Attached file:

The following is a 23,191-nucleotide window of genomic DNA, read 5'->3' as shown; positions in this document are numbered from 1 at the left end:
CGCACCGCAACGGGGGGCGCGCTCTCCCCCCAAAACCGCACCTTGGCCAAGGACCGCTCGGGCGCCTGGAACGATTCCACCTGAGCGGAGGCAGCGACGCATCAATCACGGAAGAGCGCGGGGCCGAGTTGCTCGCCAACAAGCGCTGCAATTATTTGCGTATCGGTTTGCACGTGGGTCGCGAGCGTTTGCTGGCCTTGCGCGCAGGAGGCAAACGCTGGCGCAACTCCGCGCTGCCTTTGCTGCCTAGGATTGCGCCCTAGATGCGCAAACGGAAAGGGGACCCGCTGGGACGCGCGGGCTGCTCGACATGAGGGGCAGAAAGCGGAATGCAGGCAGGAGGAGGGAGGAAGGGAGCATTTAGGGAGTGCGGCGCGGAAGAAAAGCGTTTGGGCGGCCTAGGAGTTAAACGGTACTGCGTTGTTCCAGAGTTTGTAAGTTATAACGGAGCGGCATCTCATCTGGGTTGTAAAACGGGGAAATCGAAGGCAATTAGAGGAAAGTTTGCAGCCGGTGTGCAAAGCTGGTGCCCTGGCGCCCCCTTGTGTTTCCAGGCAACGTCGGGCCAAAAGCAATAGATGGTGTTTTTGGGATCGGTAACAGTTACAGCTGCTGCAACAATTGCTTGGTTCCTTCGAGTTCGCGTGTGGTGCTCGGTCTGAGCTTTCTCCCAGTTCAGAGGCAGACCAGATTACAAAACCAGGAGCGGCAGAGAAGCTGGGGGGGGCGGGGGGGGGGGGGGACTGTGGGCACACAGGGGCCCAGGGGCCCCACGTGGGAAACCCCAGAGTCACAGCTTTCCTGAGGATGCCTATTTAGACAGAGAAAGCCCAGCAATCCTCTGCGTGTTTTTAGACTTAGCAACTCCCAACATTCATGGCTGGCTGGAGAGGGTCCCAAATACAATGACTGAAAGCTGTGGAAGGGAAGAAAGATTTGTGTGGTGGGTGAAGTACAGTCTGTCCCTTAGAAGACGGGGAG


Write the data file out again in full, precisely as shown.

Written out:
The following is a 23,191-nucleotide window of genomic DNA, read 5'->3' as shown; positions in this document are numbered from 1 at the left end:
CGCACCGCAACGGGGGGCGCGCTCTCCCCCCAAAACCGCACCTTGGCCAAGGACCGCTCGGGCGCCTGGAACGATTCCACCTGAGCGGAGGCAGCGACGCATCAATCACGGAAGAGCGCGGGGCCGAGTTGCTCGCCAACAAGCGCTGCAATTATTTGCGTATCGGTTTGCACGTGGGTCGCGAGCGTTTGCTGGCCTTGCGCGCAGGAGGCAAACGCTGGCGCAACTCCGCGCTGCCTTTGCTGCCTAGGATTGCGCCCTAGATGCGCAAACGGAAAGGGGACCCGCTGGGACGCGCGGGCTGCTCGACATGAGGGGCAGAAAGCGGAATGCAGGCAGGAGGAGGGAGGAAGGGAGCATTTAGGGAGTGCGGCGCGGAAGAAAAGCGTTTGGGCGGCCTAGGAGTTAAACGGTACTGCGTTGTTCCAGAGTTTGTAAGTTATAACGGAGCGGCATCTCATCTGGGTTGTAAAACGGGGAAATCGAAGGCAATTAGAGGAAAGTTTGCAGCCGGTGTGCAAAGCTGGTGCCCTGGCGCCCCCTTGTGTTTCCAGGCAACGTCGGGCCAAAAGCAATAGATGGTGTTTTTGGGATCGGTAACAGTTACAGCTGCTGCAACAATTGCTTGGTTCCTTCGAGTTCGCGTGTGGTGCTCGGTCTGAGCTTTCTCCCAGTTCAGAGGCAGACCAGATTACAAAACCAGGAGCGGCAGAGAAGCTGGGGGGGGCGGGGGGGGGGGGGGACTGTGGGCACACAGGGGCCCAGGGGCCCCACGTGGGAAACCCCAGAGTCACAGCTTTCCTGAGGATGCCTATTTAGACAGAGAAAGCCCAGCAATCCTCTGCGTGTTTTTAGACTTAGCAACTCCCAACATTCATGGCTGGCTGGAGAGGGTCCCAAATACAATGACTGAAAGCTGTGGAAGGGAAGAAAGATTTGTGTGGTGGGTGAAGTACAGTCTGTCCCTTAGAAGACGGGGAG